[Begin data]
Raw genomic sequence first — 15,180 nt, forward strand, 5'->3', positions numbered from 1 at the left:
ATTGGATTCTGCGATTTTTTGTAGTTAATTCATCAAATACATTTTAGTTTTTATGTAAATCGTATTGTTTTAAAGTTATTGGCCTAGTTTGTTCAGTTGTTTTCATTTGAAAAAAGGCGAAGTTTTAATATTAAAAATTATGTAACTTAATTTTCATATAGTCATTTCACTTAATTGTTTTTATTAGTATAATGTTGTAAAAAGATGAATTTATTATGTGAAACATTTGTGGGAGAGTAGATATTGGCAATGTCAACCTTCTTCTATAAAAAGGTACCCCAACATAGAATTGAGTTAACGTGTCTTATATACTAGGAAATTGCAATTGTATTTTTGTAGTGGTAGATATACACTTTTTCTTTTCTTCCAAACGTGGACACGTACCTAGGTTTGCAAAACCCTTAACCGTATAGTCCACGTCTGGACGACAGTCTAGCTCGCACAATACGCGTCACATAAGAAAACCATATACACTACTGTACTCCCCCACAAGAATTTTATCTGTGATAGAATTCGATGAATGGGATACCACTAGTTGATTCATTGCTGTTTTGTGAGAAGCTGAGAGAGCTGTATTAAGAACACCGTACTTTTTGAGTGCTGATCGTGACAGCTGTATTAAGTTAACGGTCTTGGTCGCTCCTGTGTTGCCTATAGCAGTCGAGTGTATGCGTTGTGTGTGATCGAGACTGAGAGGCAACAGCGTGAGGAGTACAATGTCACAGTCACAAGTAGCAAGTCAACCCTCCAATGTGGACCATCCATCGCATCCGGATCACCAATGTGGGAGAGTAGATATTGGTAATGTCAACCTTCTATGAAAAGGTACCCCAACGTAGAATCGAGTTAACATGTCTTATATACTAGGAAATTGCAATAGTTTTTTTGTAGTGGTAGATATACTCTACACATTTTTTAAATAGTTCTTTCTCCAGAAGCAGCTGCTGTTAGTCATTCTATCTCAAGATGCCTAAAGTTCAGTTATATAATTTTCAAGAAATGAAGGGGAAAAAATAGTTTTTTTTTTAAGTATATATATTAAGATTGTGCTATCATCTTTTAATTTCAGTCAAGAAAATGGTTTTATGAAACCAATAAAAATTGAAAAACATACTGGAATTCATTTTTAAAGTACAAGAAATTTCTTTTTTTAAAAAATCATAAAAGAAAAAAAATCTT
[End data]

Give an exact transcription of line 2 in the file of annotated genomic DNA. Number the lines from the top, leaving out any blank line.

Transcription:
ATTGGATTCTGCGATTTTTTGTAGTTAATTCATCAAATACATTTTAGTTTTTATGTAAATCGTATTGTTTTAAAGTTATTGGCCTAGTTTGTTCAGTTGTTTTCATTTGAAAAAAGGCGAAGTTTTAATATTAAAAATTATGTAACTTAATTTTCATATAGTCATTTCACTTAATTGTTTTTATTAGTATAATGTTGTAAAAAGATGAATTTATTATGTGAAACATTTGTGGGAGAGTAGATATTGGCAATGTCAACCTTCTTCTATAAAAAGGTACCCCAACATAGAATTGAGTTAACGTGTCTTATATACTAGGAAATTGCAATTGTATTTTTGTAGTGGTAGATATACACTTTTTCTTTTCTTCCAAACGTGGACACGTACCTAGGTTTGCAAAACCCTTAACCGTATAGTCCACGTCTGGACGACAGTCTAGCTCGCACAATACGCGTCACATAAGAAAACCATATACACTACTGTACTCCCCCACAAGAATTTTATCTGTGATAGAATTCGATGAATGGGATACCACTAGTTGATTCATTGCTGTTTTGTGAGAAGCTGAGAGAGCTGTATTAAGAACACCGTACTTTTTGAGTGCTGATCGTGACAGCTGTATTAAGTTAACGGTCTTGGTCGCTCCTGTGTTGCCTATAGCAGTCGAGTGTATGCGTTGTGTGTGATCGAGACTGAGAGGCAACAGCGTGAGGAGTACAATGTCACAGTCACAAGTAGCAAGTCAACCCTCCAATGTGGACCATCCATCGCATCCGGATCACCAATGTGGGAGAGTAGATATTGGTAATGTCAACCTTCTATGAAAAGGTACCCCAACGTAGAATCGAGTTAACATGTCTTATATACTAGGAAATTGCAATAGTTTTTTTGTAGTGGTAGATATACTCTACACATTTTTTAAATAGTTCTTTCTCCAGAAGCAGCTGCTGTTAGTCATTCTATCTCAAGATGCCTAAAGTTCAGTTATATAATTTTCAAGAAATGAAGGGGAAAAAATAGTTTTTTTTTTAAGTATATATATTAAGATTGTGCTATCATCTTTTAATTTCAGTCAAGAAAATGGTTTTATGAAACCAATAAAAATTGAAAAACATACTGGAATTCATTTTTAAAGTACAAGAAATTTCTTTTTTTAAAAAATCATAAAAGAAAAAAAATCTT